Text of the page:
Monthly Archives: July 2013

This is a very good blog….

This is a very good blog from author Noah St. John

Your life is a reflection of your thoughts – what I call the thought-seeds you plant and give energy to.

More precisely, your life is a reflection of the unconscious assumptions you make about life and your relationship to it.

For example, if you grew up in an environment where there wasn’t much money, you would probably assume that making money is hard, and that’s just the way it is.

And because you made this assumptionunconsciously, you probably wouldn’t even realize that you’re holding on to it in the first place.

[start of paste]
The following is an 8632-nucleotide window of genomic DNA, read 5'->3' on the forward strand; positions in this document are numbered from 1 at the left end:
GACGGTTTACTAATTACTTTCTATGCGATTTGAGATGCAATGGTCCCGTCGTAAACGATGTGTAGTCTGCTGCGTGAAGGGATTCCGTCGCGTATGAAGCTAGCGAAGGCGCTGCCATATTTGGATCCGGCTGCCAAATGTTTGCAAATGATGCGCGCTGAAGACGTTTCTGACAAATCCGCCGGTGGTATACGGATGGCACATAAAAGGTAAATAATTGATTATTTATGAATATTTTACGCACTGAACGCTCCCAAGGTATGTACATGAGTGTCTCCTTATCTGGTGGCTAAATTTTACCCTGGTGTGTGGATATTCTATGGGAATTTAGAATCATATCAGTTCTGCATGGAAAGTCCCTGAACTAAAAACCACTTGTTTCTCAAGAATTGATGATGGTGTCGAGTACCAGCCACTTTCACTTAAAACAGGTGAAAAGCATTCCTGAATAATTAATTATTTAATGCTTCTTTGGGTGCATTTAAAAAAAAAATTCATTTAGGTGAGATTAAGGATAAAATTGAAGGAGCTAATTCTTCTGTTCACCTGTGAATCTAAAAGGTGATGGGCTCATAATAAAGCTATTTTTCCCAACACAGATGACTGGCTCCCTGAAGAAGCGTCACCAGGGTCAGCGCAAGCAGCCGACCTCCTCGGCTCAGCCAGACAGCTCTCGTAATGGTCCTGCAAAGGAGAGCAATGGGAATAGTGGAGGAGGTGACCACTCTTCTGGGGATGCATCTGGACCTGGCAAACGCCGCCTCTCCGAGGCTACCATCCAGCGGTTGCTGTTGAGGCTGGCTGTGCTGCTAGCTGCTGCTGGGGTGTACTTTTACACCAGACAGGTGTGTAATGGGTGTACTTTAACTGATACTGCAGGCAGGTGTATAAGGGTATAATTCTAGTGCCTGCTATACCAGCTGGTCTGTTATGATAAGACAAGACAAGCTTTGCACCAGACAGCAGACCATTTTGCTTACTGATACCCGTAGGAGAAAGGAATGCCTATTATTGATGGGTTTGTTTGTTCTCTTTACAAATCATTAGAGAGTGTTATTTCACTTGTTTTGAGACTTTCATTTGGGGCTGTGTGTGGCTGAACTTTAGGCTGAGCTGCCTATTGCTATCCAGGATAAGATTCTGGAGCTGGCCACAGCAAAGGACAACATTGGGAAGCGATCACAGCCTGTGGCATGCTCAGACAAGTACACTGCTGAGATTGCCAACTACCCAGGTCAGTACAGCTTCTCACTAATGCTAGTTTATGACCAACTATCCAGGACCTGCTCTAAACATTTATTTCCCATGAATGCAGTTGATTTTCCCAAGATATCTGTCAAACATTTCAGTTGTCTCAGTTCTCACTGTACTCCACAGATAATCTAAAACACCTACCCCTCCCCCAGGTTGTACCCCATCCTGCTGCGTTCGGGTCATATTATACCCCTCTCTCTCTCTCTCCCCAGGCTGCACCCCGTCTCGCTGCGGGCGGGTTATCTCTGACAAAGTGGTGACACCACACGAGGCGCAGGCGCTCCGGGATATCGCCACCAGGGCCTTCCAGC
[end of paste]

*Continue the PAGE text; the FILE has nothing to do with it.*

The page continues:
If you could find a mechanism that could record the thought-seeds you’re planting on the inside and play them back to you on the outside, it might sound something like this…

  • Why am I so broke?
  • Why don’t I have enough money?
  • How come I’m not more successful?
  • How come I can never get ahead?
  • Why do other people have so much more money than I do?

Well, a mechanism does exist that records and reflects your subconscious thought-seeds.

That mechanism is called your life!

So here you are, unknowingly asking yourself these negative questions, which lead to disempowering assumptions, which lead to you not believing you can reach your goals.

What do you think the answers would be to the negative questions in the example I just gave you?

The answers would be things showing up in your life that reflect the disempowering questions you’ve been unconsciously asking.

For example, if you’ve been unknowingly asking, Why am I so unhappy?…